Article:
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the Readings


Inquiry Question

Historical Context


Reading 1
Reading 2



Table of

Determining the Facts

Reading 3: Forms and Structures of the
Textile Industry

The Rhode Island System
In the United States, the first use of waterpowered spinning frames was at Slater's Mill in Pawtucket, Rhode Island. Additional mills based on the pattern of the Slater Mill were quickly built. Usually referred to as the "Rhode Island System," these mills borrowed heavily from standard English patterns, especially that of spinning in a factory and "putting out" the spun yarn to be woven into cloth at workers' homes. The spinning mills were housed in a variety of building types that were usually based on contemporary house types and buildings used for light industry in the region. Their appearance did not directly relate to the manufacturing activity they contained. Slater's Mill was typical of early Rhode Island mills. It used traditional building construction forms and techniques to meet the requirements of the evolving industry. Early wooden mills like Slater's were replaced in the early 1800s by somewhat larger structures of either rubble stone or granite block with interior wood framing. They still looked like large houses, but they were more solid and provided better protection against the danger of fire.

The Mills at Waltham
Francis Cabot Lowell and his circle of Boston friends were the first to improve upon the design and organization of the early New England textile mills. Lowell's Boston Manufacturing Company was producing cloth by 1815, utilizing power looms he had developed after observing similar machines in British factories. That mill at Waltham, Massachusetts, was the first vertically integrated factory in the United States, which means that all operations for cloth production were accomplished under one roof. Construction of the second mill at Waltham in 1816-1818 completed the evolution of the physical form, structural system, and construction technique that later would be used in Lowell.

The standard Waltham plan was rectangular, 150'-160' long (reflecting the dependability of interior overhead line shafting) by 40'-50' wide (the optimum for spaces relying on exterior windows for natural light). The four stories of open floor space had a dormer-lit gable roof, brick construction with stone foundations, and a full-height exterior stair tower centered in one of the long elevations. Initially, these mills were built either as a series of similar structures, or constructed so they could easily be expanded.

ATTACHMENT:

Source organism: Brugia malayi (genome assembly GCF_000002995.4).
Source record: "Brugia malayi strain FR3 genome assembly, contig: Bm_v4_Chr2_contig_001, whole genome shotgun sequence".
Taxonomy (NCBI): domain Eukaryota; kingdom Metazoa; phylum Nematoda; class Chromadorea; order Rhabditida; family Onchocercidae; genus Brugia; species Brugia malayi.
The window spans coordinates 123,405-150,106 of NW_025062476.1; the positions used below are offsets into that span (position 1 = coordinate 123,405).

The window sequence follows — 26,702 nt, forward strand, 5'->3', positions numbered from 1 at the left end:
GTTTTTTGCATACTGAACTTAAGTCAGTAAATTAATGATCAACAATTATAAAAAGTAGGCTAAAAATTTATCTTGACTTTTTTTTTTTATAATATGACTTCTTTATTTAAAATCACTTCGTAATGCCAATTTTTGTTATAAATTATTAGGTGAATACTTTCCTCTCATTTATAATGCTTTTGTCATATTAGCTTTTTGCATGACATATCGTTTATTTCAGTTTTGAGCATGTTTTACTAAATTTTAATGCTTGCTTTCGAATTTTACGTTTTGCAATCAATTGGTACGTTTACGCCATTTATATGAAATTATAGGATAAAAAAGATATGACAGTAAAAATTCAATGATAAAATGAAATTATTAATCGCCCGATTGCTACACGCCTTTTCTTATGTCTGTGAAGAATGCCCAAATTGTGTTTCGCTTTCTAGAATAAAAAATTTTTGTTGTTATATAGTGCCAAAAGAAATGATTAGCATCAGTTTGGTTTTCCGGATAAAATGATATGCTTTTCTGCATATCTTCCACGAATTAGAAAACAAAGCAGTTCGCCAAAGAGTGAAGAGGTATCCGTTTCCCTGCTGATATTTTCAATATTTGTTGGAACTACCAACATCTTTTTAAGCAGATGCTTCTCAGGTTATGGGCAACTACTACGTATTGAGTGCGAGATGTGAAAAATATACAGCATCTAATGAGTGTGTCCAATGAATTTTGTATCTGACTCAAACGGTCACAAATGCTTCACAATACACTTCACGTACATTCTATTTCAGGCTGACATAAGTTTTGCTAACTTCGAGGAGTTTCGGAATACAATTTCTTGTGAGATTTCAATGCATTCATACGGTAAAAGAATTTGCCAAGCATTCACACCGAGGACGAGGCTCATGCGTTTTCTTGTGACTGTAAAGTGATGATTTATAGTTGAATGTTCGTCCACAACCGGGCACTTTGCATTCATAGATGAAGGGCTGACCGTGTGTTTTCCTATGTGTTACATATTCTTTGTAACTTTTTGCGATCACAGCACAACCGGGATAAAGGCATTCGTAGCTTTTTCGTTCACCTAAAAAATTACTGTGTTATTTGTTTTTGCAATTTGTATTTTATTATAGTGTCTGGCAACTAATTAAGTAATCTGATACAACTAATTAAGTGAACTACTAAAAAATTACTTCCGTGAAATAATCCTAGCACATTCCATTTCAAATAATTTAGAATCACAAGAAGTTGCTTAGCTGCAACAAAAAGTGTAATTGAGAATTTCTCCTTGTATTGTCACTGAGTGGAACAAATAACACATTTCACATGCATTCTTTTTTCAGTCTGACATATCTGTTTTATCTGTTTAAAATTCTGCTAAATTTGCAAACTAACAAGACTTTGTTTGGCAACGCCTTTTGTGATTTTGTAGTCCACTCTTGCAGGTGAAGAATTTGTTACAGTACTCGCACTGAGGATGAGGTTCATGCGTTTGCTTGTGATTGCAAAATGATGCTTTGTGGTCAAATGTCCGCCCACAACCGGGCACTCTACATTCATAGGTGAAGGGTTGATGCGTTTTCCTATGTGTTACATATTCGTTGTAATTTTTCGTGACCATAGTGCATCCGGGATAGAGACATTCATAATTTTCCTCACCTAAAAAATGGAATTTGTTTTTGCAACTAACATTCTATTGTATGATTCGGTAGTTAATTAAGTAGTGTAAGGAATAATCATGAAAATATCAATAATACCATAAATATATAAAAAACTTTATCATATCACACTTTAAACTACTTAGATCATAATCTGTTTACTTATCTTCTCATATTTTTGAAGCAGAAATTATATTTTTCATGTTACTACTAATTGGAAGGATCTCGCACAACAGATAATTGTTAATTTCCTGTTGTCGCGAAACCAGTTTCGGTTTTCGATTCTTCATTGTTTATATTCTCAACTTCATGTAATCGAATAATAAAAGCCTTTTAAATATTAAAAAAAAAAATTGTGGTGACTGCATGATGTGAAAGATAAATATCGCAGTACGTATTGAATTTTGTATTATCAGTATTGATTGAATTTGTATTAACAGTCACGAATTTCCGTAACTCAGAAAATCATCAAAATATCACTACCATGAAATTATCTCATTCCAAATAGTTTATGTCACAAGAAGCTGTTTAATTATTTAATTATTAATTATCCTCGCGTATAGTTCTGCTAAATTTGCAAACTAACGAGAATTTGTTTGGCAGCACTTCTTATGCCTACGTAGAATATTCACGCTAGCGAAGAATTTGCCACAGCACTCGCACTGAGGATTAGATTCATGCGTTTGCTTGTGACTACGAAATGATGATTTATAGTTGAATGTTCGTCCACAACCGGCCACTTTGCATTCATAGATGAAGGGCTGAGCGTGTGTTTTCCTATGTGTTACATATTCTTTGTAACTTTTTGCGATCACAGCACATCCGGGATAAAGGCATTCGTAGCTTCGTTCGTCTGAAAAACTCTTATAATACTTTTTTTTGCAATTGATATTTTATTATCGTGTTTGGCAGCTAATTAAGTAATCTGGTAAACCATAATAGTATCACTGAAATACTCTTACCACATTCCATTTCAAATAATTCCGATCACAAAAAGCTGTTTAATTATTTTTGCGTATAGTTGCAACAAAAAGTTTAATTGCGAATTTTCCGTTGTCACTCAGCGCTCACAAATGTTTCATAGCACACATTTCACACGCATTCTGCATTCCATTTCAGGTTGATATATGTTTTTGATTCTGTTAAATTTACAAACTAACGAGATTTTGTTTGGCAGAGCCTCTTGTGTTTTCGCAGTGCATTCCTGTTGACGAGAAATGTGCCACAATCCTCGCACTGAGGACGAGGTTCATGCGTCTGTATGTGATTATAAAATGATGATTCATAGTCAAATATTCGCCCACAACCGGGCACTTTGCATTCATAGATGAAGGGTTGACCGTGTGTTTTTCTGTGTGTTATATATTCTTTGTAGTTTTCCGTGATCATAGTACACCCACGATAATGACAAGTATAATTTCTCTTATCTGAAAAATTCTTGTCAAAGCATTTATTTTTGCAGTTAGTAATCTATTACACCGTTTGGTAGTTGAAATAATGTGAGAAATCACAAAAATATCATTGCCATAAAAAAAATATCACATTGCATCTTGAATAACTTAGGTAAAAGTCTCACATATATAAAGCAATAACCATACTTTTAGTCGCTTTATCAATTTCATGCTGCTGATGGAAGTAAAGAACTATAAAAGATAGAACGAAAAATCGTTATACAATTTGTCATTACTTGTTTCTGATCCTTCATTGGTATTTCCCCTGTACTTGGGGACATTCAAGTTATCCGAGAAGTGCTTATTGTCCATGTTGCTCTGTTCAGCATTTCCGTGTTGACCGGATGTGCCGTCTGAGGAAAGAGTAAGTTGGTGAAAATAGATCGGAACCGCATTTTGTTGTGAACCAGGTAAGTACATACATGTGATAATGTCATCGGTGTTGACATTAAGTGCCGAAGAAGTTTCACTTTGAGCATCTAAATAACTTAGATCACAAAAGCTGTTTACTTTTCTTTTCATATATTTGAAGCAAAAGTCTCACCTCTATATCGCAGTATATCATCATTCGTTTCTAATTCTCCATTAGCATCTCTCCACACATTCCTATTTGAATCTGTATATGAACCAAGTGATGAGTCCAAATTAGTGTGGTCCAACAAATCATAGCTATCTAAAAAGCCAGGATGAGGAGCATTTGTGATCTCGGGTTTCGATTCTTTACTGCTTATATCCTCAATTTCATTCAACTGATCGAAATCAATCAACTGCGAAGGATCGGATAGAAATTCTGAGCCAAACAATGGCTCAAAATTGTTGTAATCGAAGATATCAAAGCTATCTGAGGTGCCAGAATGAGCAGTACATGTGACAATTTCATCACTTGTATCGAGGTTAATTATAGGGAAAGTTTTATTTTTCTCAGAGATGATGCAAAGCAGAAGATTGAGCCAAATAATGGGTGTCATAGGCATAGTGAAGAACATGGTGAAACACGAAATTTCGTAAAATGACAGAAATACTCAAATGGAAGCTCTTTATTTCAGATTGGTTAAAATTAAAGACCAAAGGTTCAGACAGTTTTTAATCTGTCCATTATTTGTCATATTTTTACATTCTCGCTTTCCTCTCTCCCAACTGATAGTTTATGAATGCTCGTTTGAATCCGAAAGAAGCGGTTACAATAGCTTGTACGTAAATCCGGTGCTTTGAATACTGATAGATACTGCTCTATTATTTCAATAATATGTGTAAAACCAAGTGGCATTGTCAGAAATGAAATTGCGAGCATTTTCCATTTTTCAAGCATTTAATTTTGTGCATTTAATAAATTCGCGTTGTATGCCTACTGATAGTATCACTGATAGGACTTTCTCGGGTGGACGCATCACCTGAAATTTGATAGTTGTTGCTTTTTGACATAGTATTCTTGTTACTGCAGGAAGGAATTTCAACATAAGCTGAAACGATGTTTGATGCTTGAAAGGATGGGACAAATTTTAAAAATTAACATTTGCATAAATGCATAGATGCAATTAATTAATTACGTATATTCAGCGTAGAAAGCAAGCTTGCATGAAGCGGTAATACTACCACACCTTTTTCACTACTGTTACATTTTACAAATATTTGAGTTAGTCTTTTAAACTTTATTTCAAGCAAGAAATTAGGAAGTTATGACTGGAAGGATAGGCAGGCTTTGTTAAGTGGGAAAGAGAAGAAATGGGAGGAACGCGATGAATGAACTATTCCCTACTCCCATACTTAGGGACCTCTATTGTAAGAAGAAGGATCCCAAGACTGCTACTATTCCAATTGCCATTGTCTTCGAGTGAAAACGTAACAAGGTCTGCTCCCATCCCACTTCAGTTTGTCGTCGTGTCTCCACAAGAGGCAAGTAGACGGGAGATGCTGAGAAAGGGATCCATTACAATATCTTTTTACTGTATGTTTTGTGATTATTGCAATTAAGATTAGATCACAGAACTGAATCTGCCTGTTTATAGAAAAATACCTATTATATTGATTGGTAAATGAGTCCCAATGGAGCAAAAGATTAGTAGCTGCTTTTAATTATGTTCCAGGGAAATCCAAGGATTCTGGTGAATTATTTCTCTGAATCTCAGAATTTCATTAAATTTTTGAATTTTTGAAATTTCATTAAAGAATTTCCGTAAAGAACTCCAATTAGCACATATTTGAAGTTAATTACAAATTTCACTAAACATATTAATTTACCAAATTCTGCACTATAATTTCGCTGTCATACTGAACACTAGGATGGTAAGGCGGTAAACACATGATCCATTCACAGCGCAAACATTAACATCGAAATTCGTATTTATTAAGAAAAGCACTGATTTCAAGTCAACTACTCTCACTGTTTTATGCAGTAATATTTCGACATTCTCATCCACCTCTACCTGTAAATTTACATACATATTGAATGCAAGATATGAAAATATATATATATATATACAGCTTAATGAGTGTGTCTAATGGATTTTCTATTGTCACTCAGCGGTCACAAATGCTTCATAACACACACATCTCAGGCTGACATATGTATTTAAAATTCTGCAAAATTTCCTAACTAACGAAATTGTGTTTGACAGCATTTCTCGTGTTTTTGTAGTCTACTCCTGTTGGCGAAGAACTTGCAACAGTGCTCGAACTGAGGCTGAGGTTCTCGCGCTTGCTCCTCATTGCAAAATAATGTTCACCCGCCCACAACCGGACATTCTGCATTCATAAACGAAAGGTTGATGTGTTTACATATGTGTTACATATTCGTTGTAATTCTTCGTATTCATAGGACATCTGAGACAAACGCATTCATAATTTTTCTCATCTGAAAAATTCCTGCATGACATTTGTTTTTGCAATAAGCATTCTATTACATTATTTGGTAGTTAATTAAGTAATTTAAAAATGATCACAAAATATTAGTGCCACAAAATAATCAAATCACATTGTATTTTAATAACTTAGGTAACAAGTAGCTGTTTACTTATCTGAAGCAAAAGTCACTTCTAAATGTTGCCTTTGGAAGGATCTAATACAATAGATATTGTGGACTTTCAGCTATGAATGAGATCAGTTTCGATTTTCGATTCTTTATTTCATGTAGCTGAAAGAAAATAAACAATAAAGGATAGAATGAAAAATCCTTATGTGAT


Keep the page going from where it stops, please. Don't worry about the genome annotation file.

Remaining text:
The Boott Cotton Mills
Built in the 1830s, the four original Boott mill buildings reflected the typical Waltham mill structure. The four rectangular brick "boxes" each had four stories and a dormer-lit attic, water wheels, and a basement. Stair towers centrally located on the exterior of each building provided access to upper floors.

As the century progressed, new technologies affected the millyard's development. Structures were added. The development of new means of fire protection such as ceiling sprinklers and better lineshafting to run machinery reduced the danger of fires spreading, allowing existing buildings to be connected. As sources of artificial lighting were introduced, the original width of buildings was increased. The introduction of steam power made it possible to construct several additional large buildings. The complex demonstrates the challenges of expanding on an increasingly restrictive site, bounded by a canal and a river. The Boott Mill complex is one of the few corporations at Lowell that managed to expand on its site while retaining and enhancing the architectural quality of the millyard.

Questions for Reading 3

1. Where had industrial development begun in the United States before Lowell was established?

2. How were the operations of Slater's Mill different from those of the Boston Manufacturing Company?

3. Why was brick considered a better construction material for a mill than wood?

4. Why do you think the stair towers were placed on the exterior of the mill?

Reading 3 was compiled and adapted from Laurence F. Gross and Russell A. Wright, "Historic Structure Report-History Portion, Boott Mill Complex, Lowell National Historical Park," Lowell, MA: National Park Service, 1985; and Robert Weible, "Lowell National Historical Park" (Middlesex County, Massachusetts) National Register of Historic Places Registration Form, Washington, D.C.: U.S. Department of the Interior, National Park Service, 1985.



Comments or Questions

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